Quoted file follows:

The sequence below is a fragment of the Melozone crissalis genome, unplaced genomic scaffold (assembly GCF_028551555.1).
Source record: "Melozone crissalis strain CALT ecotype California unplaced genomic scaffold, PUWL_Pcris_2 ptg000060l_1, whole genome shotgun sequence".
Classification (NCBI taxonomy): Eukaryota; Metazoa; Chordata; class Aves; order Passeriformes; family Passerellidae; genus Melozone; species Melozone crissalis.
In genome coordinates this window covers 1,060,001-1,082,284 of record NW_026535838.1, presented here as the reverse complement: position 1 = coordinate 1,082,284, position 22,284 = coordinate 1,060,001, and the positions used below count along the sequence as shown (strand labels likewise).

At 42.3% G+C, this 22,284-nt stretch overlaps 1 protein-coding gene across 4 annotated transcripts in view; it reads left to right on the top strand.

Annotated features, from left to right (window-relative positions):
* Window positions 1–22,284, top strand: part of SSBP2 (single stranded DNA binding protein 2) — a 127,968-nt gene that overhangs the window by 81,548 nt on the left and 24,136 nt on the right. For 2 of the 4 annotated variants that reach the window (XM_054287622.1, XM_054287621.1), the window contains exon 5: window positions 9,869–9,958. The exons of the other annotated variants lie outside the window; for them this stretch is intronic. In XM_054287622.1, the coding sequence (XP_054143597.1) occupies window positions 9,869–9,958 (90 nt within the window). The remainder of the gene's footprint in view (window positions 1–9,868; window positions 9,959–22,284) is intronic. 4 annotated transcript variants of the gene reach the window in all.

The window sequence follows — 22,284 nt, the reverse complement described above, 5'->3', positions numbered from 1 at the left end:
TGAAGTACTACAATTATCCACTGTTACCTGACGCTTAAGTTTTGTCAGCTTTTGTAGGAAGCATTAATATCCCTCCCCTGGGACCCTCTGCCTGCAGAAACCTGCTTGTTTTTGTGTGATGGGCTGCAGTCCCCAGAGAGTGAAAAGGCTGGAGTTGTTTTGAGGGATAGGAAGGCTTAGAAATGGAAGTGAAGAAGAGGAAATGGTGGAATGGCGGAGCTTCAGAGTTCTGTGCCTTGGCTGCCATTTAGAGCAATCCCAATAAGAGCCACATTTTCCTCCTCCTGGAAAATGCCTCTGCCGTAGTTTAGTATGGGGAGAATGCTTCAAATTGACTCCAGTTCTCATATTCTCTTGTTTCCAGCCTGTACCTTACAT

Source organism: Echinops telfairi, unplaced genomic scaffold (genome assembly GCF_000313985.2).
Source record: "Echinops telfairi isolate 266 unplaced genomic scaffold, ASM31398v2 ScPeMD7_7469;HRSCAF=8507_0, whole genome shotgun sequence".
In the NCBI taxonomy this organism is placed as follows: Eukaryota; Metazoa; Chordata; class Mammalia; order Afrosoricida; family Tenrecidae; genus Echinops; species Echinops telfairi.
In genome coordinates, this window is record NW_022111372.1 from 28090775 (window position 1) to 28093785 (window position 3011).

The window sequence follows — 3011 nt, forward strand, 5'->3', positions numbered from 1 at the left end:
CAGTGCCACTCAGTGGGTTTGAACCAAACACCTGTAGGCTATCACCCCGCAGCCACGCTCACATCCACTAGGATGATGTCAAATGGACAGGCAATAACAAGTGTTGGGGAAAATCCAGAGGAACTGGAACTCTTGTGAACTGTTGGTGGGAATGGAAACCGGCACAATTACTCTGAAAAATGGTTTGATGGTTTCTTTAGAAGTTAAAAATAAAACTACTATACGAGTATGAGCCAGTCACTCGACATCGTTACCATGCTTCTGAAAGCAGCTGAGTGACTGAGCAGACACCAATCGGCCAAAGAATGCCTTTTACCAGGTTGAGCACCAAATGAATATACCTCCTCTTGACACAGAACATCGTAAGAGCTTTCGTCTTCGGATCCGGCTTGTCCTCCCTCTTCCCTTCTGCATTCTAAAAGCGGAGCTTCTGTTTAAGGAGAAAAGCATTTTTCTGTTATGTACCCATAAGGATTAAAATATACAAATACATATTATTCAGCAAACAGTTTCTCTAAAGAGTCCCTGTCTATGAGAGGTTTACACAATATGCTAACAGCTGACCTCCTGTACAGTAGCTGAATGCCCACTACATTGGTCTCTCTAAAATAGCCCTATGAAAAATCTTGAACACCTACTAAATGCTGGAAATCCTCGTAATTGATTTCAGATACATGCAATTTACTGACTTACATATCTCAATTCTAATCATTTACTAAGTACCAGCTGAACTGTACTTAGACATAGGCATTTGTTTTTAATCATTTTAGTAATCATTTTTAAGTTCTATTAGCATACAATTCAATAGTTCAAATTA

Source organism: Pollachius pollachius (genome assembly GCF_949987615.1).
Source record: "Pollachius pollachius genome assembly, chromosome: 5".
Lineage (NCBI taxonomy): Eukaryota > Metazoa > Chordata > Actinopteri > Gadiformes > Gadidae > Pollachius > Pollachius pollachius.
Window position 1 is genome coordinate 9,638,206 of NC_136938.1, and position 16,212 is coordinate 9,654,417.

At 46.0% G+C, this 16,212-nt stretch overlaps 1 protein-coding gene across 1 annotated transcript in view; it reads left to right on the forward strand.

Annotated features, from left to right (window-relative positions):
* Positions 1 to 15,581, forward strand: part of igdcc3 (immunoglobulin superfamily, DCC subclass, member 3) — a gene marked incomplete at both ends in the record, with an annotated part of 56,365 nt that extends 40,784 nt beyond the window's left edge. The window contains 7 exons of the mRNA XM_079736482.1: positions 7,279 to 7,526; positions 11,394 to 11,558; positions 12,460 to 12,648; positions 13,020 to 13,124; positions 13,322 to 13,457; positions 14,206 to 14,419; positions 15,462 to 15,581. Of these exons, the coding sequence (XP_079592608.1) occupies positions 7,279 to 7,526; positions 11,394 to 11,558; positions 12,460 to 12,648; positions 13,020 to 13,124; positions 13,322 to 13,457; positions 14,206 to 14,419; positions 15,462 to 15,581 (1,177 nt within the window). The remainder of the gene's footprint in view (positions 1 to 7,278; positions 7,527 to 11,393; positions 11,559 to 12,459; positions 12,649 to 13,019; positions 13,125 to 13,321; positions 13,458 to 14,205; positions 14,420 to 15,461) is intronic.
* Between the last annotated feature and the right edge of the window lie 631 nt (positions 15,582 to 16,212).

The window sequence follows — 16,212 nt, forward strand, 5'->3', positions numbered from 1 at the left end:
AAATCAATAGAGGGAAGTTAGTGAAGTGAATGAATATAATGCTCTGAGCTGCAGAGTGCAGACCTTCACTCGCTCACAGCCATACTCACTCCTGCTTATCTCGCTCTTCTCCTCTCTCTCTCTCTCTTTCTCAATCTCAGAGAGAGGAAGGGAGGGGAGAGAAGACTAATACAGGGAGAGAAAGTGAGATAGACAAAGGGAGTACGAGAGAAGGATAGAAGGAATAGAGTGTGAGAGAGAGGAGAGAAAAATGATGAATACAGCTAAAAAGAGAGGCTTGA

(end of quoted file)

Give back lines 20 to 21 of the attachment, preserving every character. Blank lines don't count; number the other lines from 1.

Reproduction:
At 46.0% G+C, this 16,212-nt stretch overlaps 1 protein-coding gene across 1 annotated transcript in view; it reads left to right on the forward strand.

Annotated features, from left to right (window-relative positions):